We’re still in the peak season for orthoptera — crickets, katydids, and grasshoppers — and the past few weeks have shown that there is still a lot to discover.
First, on August 28, a small, greenish cricket clinging to the screen of the front door of the Nature Conservancy’s office off Lambert’s Cove Road proved to be a pine tree cricket, Oecanthus pini — a species I’ve long suspected was present but had never been able to nail down. This is the sixth time the exterior of that building has produced a first Island orthoptera record! The setting is wholly unremarkable, and my success there is a reminder that frequency of coverage can be as important as quality of habitat for finding wildlife.
More significant may have been the near-simultaneous appearance of true katydids, Pterophylla camellifolia, at two down-Island locations. Philosophically, of course, it’s impossible to prove the absence of something, so I can’t be certain that this species wasn’t here before. But it’s a large insect with a loud, persistent call, and if it were anything like common here, I’d surely have noticed it. Odds are good this species has just arrived on the Vineyard.
The event was not unexpected; formerly a more southern species, pterophylla has, over the past few decades, marched steadily northward into southern New England, and is now widespread on the Massachusetts mainland. Its distinctive call — sometimes transcribed as “katydid, katydid,” but registering to my ear as “cha-cha-cha, cha-cha-cha” — has grown into a familiar feature of the mainland’s nocturnal soundscape. Sometimes the call has two syllables, or four, rather than three, but the raspy tone and emphatic quality are constant and unmistakable.
Given that this species is often common in heavily settled areas, and that thousands of cars, trucks, and trailers arrive on-Island from such areas every season, it was inevitable that this species would eventually hitch a ride to the Vineyard. It’s also possible for a species like this to make it here under its own steam; heavy-bodied, they’re not exactly masters of the air, but they can fly, and no doubt cross long distances if aided by a favorable wind (and a desire not to land in the ocean).
In any case, the first whiff I’ve had here of true katydids came from a Sept. 6 post in a Vineyard birding Facebook group. Nancy Weaver, an alert observer with at least one first Island orthoptera record to her credit already, captured a cell phone video of what turned out to be the call of this insect from a private development in Oak Bluffs. With further assistance from Susan Travers Desmarais, I was able to locate the site, and heard at least 15 katydids calling in the neighborhood.
Commenting on Nancy’s Facebook video, Brian Athearn mentioned hearing something similar around the lower end of Lambert’s Cove Road, in Vineyard Haven. Entomologist Paul Goldstein recently confirmed the identity of Brian’s calling insects, establishing the presence of a second true katydid population on the Island.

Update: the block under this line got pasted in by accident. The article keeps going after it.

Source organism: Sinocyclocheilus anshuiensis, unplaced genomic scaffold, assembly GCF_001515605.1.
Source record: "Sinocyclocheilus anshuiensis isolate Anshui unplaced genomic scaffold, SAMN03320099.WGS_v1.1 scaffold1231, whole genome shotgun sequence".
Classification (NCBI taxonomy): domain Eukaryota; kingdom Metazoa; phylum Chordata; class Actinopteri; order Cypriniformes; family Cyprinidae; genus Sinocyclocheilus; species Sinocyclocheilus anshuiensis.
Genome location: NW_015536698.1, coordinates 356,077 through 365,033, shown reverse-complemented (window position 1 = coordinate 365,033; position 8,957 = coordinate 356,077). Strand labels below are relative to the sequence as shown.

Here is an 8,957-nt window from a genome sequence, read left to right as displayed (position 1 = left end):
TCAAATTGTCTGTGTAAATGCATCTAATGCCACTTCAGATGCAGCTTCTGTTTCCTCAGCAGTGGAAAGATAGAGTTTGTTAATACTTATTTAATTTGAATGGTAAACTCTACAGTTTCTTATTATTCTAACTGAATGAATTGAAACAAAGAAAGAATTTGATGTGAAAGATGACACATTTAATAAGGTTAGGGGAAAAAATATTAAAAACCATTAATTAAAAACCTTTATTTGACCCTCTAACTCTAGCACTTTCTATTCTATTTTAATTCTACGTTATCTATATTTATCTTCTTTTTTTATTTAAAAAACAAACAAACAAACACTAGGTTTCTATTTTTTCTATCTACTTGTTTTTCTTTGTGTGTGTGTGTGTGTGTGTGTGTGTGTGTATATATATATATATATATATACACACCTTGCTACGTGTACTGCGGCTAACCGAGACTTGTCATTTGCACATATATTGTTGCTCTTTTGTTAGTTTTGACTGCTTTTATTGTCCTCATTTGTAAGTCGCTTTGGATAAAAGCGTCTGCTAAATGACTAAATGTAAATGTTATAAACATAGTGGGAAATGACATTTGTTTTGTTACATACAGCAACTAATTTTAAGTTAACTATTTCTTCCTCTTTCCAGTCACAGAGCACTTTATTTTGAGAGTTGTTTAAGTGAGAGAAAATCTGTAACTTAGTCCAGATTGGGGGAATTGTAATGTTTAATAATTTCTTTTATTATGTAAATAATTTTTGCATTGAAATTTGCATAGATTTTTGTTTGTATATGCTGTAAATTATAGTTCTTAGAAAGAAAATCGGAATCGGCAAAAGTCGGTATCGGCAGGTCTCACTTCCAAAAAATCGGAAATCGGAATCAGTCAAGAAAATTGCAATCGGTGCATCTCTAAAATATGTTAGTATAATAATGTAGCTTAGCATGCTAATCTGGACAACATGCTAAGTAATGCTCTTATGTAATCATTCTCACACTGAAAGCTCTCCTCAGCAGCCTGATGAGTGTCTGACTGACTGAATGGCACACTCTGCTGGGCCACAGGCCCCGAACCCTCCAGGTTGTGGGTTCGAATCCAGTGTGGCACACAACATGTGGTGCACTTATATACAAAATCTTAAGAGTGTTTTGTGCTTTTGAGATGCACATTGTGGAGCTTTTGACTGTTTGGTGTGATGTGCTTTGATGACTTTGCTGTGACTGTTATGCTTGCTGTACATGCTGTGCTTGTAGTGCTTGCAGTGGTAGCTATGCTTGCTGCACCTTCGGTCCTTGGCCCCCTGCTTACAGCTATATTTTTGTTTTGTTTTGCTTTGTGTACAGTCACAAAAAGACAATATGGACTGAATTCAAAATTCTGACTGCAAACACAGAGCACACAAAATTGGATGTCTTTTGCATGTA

Finally, another long-elusive species with a distinctive call, the snowy tree cricket, turned up at two widely separated locations: downtown Edgartown on the night of Sept. 1, and then the parking area for Eastville Beach on Sept. 7. Again, the previous status of this species is uncertain; it could have been absent, or just scarce enough so I managed to miss it. But it’s here now, and again, the locations seem consistent with human-aided arrival.
With these changes, the number of orthoptera species recorded on the Vineyard now stands at a respectable 52. I should be clear that the level of documentation varies, from unambiguous specimens or photographs at the solid extreme to identifications (as with the true katydid, so far) based solely on calls, and falling short of what a real scientist would accept as certain. Moreover, a few species known only from old records, and possibly absent now, figure in that number. But the list reflects my standards as a committed naturalist, and if it may contain a few errors, it at least gives a fair sense of the surprising diversity of this group on the Vineyard.
After about ten years studying orthoptera, I’m ready for things to calm down. It’s not that I’m tired of these excellent insects; far from it! But there are a lot of other groups of wildlife I’d like to direct my time and attention toward, and I wouldn’t mind much if things calmed down enough so that orthoptera could morph into another background interest, rather than an active project.
But questions keep coming faster than answers, and things that I think I know keep turning out to be wrong. If there’s one thing I’ve learned about this group on Martha’s Vineyard, it’s that the roster of what occurs here is in constant flux. A truly stable checklist for the Island will never exist.